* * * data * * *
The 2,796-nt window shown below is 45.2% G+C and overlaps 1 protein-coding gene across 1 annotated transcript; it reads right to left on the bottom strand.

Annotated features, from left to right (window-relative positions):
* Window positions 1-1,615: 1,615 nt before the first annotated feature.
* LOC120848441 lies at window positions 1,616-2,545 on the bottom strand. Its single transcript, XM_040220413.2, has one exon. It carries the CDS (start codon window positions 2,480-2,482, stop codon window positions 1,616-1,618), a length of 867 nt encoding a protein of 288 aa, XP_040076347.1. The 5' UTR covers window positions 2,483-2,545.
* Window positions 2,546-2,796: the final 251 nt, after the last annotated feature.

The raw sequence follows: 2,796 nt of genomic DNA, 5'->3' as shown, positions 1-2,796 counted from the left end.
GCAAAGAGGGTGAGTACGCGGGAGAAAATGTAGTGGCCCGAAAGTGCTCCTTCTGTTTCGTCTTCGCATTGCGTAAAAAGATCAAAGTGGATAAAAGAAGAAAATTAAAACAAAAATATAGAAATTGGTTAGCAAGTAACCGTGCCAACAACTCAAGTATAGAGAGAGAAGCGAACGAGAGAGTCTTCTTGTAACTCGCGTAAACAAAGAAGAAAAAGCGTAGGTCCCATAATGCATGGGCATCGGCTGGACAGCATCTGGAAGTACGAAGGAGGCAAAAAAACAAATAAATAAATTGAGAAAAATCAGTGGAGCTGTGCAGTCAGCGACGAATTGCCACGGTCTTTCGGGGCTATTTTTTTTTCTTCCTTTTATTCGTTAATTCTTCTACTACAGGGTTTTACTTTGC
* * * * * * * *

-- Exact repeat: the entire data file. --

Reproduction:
The 2,796-nt window shown below is 45.2% G+C and overlaps 1 protein-coding gene across 1 annotated transcript; it reads right to left on the bottom strand.

Annotated features, from left to right (window-relative positions):
* Window positions 1-1,615: 1,615 nt before the first annotated feature.
* LOC120848441 lies at window positions 1,616-2,545 on the bottom strand. Its single transcript, XM_040220413.2, has one exon. It carries the CDS (start codon window positions 2,480-2,482, stop codon window positions 1,616-1,618), a length of 867 nt encoding a protein of 288 aa, XP_040076347.1. The 5' UTR covers window positions 2,483-2,545.
* Window positions 2,546-2,796: the final 251 nt, after the last annotated feature.

The raw sequence follows: 2,796 nt of genomic DNA, 5'->3' as shown, positions 1-2,796 counted from the left end.
GCAAAGAGGGTGAGTACGCGGGAGAAAATGTAGTGGCCCGAAAGTGCTCCTTCTGTTTCGTCTTCGCATTGCGTAAAAAGATCAAAGTGGATAAAAGAAGAAAATTAAAACAAAAATATAGAAATTGGTTAGCAAGTAACCGTGCCAACAACTCAAGTATAGAGAGAGAAGCGAACGAGAGAGTCTTCTTGTAACTCGCGTAAACAAAGAAGAAAAAGCGTAGGTCCCATAATGCATGGGCATCGGCTGGACAGCATCTGGAAGTACGAAGGAGGCAAAAAAACAAATAAATAAATTGAGAAAAATCAGTGGAGCTGTGCAGTCAGCGACGAATTGCCACGGTCTTTCGGGGCTATTTTTTTTTCTTCCTTTTATTCGTTAATTCTTCTACTACAGGGTTTTACTTTGC